Current issues confronting our world today:
1. Food wastage;
Many may not take the importance of food wastage where because the convenience of getting food anywhere but nearly one-third of the food that is produced in the world is lost or wasted due to one reason or the other. Food wastage, which includes both food loss and food waste, is not only morally irresponsible, but also causes huge economical losses as well as severe damage to the world around us. The UN estimates that one in nine people in the world do not have access to sufficient food to lead a healthy life.
Food wastage leads to harmful effects on the environment as well, when all food waste that ends up in landfills produces a large amount of methane – deadlier than CO2. Excess amounts of greenhouse gases such as methane, CO2 and chlorofluorocarbons absorb infrared radiation and heat up the earth’s atmosphere, causing global warming and climate change.
2. HIV-related stigma and discrimination;
In 35% of countries with available data, over 50% of people report having prejudice, negative attitudes, abuse directed and discriminatory attitudes towards people living with HIV/AIDS. People nowadays have the perception of HIV/AIDS can be transmitted like wildfire and it is always associated with death. And people that are contracted with HIV/AIDS is the result of personal irresponsibility or moral fault, deserves to be punished.
“My daughter refused to go hospital to receive medicines. My daughter died because of the fear of stigmatisation and discrimination” – Patience Eshun from Ghana, who lost her daughter to an AIDS-related illness
3. Mental disorders;
Society has stereotyped views about mental illness and how it affects people. Many people believe that people with mental ill health are violent and dangerous, when in fact they are more at risk of being attacked or harming themselves than harming other people. Nearly nine out of ten people with mental health problems say that stigma and discrimination have a negative effect on their lives. People with mental health problems are amongst the least likely of any group with a long-term health condition or disability to find work, live in decent housing or even be socially included in mainstream society.
4. Cosmetics surgery;
Does cosmetic surgery really make people feel better about their bodies? In posts across Instagram, Twitter, and other social media platforms, women have been denouncing the use of cosmetics and a culture that pressures as many as one in three women to undergo some form of plastic surgery. As society conforms to a set of standards for beauty, people are constantly trying to meet the standards also due to the convenience of cosmetics surgery.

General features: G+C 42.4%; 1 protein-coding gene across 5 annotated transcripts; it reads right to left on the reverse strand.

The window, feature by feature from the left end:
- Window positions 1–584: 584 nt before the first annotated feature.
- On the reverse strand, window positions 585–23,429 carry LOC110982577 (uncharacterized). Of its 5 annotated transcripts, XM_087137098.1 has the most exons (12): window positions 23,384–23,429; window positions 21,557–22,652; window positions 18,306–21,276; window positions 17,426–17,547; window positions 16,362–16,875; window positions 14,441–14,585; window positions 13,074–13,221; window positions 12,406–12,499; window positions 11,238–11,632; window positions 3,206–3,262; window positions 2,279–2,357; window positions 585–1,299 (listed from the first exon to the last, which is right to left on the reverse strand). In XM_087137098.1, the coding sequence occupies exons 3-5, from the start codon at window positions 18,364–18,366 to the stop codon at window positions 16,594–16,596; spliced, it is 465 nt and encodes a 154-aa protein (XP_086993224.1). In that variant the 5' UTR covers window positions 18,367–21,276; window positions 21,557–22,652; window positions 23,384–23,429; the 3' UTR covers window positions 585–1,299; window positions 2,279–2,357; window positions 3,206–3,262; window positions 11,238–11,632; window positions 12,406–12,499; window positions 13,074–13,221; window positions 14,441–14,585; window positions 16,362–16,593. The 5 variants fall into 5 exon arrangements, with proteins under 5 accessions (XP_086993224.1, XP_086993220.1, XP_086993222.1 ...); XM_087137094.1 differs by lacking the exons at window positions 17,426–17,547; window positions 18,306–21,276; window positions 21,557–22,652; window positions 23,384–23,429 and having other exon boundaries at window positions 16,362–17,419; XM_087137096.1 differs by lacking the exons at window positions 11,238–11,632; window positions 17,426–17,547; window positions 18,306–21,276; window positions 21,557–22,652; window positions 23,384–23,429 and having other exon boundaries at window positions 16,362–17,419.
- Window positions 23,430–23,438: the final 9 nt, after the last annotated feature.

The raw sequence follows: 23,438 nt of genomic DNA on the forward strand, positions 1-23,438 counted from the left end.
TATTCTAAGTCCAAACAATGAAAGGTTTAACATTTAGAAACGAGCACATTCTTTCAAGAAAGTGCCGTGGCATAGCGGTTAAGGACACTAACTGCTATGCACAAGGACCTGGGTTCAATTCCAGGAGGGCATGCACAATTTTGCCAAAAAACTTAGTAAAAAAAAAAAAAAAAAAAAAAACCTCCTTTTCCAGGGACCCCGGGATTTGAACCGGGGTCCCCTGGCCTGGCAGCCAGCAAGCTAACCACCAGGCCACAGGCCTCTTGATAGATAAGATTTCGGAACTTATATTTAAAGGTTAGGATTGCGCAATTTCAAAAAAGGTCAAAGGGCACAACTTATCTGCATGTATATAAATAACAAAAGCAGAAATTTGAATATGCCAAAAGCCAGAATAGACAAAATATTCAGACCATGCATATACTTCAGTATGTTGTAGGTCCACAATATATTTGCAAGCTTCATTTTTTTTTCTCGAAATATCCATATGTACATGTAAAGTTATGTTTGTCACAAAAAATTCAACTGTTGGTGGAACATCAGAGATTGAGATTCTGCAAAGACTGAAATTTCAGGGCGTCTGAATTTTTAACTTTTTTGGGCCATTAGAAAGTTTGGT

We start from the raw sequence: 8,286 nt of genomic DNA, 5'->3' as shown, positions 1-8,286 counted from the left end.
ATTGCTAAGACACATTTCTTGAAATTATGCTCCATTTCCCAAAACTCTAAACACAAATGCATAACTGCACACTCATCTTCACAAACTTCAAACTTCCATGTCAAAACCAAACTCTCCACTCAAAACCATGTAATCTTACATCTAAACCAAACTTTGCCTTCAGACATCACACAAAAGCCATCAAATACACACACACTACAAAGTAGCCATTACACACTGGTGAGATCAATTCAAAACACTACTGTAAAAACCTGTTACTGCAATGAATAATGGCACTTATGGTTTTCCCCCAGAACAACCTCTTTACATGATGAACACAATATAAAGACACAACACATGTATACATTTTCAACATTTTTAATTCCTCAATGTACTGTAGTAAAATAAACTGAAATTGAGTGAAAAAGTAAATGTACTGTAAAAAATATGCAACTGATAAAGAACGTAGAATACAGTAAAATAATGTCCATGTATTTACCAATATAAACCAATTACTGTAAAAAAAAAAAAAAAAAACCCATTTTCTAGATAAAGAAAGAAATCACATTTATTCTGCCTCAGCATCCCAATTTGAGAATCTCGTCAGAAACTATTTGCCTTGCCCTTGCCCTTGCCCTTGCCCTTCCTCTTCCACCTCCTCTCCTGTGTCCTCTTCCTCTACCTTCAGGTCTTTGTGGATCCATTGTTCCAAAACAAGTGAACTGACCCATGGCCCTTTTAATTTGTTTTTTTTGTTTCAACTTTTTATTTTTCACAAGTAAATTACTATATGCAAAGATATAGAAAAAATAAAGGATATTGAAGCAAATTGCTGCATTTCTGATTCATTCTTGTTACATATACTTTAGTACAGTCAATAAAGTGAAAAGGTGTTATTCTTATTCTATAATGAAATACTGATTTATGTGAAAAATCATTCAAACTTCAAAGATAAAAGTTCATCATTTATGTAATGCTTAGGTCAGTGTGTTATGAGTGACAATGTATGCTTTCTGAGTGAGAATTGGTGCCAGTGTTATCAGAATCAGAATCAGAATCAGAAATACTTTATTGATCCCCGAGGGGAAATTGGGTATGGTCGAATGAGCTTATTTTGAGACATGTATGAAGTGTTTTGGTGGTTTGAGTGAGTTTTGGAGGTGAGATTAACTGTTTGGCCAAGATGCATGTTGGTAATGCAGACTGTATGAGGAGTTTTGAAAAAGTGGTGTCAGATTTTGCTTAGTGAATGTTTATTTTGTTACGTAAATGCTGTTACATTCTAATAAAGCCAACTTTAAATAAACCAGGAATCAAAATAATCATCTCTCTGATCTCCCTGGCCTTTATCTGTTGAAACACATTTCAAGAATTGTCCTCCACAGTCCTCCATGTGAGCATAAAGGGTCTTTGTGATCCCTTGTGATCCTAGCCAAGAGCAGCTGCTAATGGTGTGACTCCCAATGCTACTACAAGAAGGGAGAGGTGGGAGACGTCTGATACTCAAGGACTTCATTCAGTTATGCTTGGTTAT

Topic chosen: Cosmetics surgery
The media is full of makeover programmes glamorising cosmetic surgery and celebrities who look ever more perky. Subliminally and not so subliminally, our culture is changing how humans feel they should look. There is increasing pressure to look young and beautiful, especially for women, who are still more likely to be judged on appearances, particularly in the workplace. Although some statistics say people are happier after cosmetic surgery, those statistics (and the self-reported happiness) are just as skin-deep as the surgery itself. The truth is, people who pay thousands of dollars to go under the knife to change their appearance are engaging in a last resort to save their plummeting low self-esteem. There will be long term psychological effects of not being satisfied with the outcome of the surgery, hence constantly going for multiple surgeries to aim for perfection in their outlook.
Targeting mainly on women aged 17 to late 20s whereby one South Korean survey found that more than 60% of women in their late 20s and 40% of women in their early 20s had had a cosmetic procedure. Overall, 85% of people who have cosmetic surgery are women. People believe they will be happier and more successful if they conform more closely to these cultural norms.
This is often due to impossible standards of beauty set by society through the media. Celebrities who causally share their surgical journeys with their fans contribute to the normalisation of cosmetic procedures and increase the perception that these surgeries are harmless. Which makes them having the wrong impression of “since everyone’s doing it, it can’t be that dangerous, right?”
Agency: DDB | Client: Toronto Plastic Surgery | Medium: Plastic Cups | Year: 2006
This ad cleverly made use of literally plastics cup to symbolise the plastic surgery procedure and the perfection of nose and lips were printed on the cup. When a woman holds the cup and drinks from it, the design covers the user’s nose and lips to show that there’s nothing perfect under the portrayed perfection in the society.
Client: Simple Beauty Plastic Surgery Clinic | Medium: Advertisement | Year: 2015
A family portrait is displayed with both their parents, the mother and the father looking dashingly good but not the three kids. With the tagline “Explaining to your kids will be the only thing you need to worry about.” The fact that both their parents had undergone cosmetics surgery to look good but genes is something you cannot escape from, hence the three kids have their parents’ ugly genes.
Medium: Interactive Media | Year: 2017
100%YOU Campaign by Shaily. Her mission is to get young Asian women to change their perception of beauty by disregarding the monotony of the societal standards of beauty dictated by the media and get them to appreciate their unique and natural selves.